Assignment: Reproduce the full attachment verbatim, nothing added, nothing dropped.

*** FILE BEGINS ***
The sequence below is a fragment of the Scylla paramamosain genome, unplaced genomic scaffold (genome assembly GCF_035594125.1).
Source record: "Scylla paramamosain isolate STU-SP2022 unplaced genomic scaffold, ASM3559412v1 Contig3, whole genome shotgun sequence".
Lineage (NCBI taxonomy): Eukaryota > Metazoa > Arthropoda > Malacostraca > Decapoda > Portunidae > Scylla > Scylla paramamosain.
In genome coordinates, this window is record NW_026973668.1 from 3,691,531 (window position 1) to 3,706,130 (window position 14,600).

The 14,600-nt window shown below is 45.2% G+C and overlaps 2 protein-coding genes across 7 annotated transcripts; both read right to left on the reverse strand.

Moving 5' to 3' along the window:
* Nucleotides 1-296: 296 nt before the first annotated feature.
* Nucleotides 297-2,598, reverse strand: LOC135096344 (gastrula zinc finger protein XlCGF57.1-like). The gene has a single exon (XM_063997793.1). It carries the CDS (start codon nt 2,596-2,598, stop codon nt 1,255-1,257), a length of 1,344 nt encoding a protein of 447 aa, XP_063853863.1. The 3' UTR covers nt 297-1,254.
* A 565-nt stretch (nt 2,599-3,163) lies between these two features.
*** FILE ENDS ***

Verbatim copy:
The sequence below is a fragment of the Scylla paramamosain genome, unplaced genomic scaffold (genome assembly GCF_035594125.1).
Source record: "Scylla paramamosain isolate STU-SP2022 unplaced genomic scaffold, ASM3559412v1 Contig3, whole genome shotgun sequence".
Lineage (NCBI taxonomy): Eukaryota > Metazoa > Arthropoda > Malacostraca > Decapoda > Portunidae > Scylla > Scylla paramamosain.
In genome coordinates, this window is record NW_026973668.1 from 3,691,531 (window position 1) to 3,706,130 (window position 14,600).

The 14,600-nt window shown below is 45.2% G+C and overlaps 2 protein-coding genes across 7 annotated transcripts; both read right to left on the reverse strand.

Moving 5' to 3' along the window:
* Nucleotides 1-296: 296 nt before the first annotated feature.
* Nucleotides 297-2,598, reverse strand: LOC135096344 (gastrula zinc finger protein XlCGF57.1-like). The gene has a single exon (XM_063997793.1). It carries the CDS (start codon nt 2,596-2,598, stop codon nt 1,255-1,257), a length of 1,344 nt encoding a protein of 447 aa, XP_063853863.1. The 3' UTR covers nt 297-1,254.
* A 565-nt stretch (nt 2,599-3,163) lies between these two features.